Power supplies used in laboratories are subject to overloads and short circuits. Short Circuit Protection Circuit by means of current limiting circuits is necessary in such equipment to prevent the destruction of components when an overload occurs. Transistor Q7 and resistor R10 in Fig. 17-13(a) constitute a current limiting circuit.
When the load current (IL) flowing through resistor R10 is below the normal maximum level, the voltage drop VR10 is not large enough to forward bias the base-emitter junction of Q7. In this case, Q7 has no effect on the regulator performance.
When the load current reaches the selected maximum (IL(max)), VR10 biases Q7 on. Current IC7 then produce a voltage drop across resistor R1 that drives the output voltage down to near zero.
The voltage/current characteristic of the regulator is shown in Fig. 17-13(b). It is seen that output voltage remains constant as the load current increases up to IL(max). Beyond IL(max), Vo drops to zero, and a short-circuit current (ISC) slightly greater than IL(max) flows at the output.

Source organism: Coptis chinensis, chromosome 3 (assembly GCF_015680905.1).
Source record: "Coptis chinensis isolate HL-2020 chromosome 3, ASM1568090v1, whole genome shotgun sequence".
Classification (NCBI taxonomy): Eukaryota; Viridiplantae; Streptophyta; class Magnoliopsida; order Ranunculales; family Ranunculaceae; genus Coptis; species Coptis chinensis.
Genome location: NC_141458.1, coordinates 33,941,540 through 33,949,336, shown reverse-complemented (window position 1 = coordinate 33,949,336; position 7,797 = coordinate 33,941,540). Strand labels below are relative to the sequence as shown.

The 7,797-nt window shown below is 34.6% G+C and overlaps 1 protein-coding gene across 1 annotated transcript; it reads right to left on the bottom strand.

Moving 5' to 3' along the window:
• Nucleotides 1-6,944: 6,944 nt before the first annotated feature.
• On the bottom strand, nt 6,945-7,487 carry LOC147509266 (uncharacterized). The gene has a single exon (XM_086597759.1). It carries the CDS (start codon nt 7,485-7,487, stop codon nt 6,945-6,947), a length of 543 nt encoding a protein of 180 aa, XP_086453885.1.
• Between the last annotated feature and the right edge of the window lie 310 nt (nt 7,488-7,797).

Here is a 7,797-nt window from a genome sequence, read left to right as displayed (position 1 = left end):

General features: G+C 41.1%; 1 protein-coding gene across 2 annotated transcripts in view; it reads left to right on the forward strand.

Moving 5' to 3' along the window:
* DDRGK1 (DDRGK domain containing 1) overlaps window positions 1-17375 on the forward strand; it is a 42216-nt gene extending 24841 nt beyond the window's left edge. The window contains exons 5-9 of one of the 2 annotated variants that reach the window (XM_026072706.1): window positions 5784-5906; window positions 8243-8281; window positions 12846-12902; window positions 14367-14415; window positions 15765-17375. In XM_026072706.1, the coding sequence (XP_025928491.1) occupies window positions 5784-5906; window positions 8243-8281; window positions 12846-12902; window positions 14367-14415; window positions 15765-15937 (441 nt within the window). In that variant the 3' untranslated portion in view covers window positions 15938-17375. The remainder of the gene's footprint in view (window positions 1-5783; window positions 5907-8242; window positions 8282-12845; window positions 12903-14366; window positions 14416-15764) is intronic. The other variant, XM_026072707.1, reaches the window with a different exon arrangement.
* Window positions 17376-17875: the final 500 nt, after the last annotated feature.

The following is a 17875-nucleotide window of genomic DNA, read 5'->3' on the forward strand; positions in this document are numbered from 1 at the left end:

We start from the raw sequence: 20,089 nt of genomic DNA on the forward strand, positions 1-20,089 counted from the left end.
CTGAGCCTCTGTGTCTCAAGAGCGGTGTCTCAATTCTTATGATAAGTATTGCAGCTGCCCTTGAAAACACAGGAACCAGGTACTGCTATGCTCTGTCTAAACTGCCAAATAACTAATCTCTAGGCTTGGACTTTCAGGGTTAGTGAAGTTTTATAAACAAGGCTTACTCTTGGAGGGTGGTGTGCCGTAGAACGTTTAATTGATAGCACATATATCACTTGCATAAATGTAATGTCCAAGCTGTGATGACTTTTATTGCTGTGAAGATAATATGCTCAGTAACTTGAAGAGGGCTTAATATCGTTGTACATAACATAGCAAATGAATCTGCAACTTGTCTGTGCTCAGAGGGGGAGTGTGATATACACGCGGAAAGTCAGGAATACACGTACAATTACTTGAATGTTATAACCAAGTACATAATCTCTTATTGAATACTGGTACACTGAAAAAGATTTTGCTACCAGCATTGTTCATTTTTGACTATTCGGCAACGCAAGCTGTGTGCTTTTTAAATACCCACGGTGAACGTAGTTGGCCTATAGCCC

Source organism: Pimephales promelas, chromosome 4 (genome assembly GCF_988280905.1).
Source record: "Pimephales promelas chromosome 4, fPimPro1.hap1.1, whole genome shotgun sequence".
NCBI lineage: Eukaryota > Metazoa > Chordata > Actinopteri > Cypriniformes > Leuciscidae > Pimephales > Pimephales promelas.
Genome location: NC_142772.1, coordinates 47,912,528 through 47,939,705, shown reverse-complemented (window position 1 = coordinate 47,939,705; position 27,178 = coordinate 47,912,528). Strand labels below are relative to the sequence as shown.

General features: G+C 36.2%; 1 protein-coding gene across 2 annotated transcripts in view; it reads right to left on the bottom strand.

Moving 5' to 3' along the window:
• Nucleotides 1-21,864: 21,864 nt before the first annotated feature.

Under this circumstance, series pass transistor Q1 is carrying all of the short-circuit current and has virtually all of the supply voltage developed across its terminals.
So, the power dissipation in Q1 is,
Obviously, Q1 must be selected to survive this power dissipation.
Design of the current limiting circuit in Fig. 17-13 is very simple. Assuming that Q7 is a silicon transistor, it should begin to conduct when VR10 ≈ 0.5 V. Therefore, R10 is calculated as,